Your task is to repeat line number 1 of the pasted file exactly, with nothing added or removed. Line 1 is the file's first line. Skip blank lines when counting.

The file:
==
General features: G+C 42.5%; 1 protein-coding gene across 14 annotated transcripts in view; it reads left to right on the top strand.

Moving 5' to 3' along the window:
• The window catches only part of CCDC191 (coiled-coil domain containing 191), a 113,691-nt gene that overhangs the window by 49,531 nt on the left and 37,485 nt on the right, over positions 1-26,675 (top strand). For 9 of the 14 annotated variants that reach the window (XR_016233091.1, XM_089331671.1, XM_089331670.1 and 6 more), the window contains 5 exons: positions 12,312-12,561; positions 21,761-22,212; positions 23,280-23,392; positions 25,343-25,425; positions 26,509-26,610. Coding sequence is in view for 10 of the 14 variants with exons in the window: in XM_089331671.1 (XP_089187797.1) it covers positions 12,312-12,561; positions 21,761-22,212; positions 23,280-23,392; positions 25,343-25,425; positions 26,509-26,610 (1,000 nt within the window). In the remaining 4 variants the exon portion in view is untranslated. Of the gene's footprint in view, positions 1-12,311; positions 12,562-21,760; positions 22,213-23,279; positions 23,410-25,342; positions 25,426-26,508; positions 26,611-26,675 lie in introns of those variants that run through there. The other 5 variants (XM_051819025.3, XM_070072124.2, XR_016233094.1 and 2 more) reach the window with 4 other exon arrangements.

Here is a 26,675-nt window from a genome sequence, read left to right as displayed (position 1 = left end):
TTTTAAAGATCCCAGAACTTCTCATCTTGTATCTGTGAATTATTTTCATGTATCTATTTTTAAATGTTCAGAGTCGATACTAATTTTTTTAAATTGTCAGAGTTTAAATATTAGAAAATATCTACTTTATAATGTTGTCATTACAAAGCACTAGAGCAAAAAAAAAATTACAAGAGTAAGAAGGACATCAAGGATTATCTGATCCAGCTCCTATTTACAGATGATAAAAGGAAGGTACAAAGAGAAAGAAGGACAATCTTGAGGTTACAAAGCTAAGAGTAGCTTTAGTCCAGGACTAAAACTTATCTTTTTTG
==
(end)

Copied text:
General features: G+C 42.5%; 1 protein-coding gene across 14 annotated transcripts in view; it reads left to right on the top strand.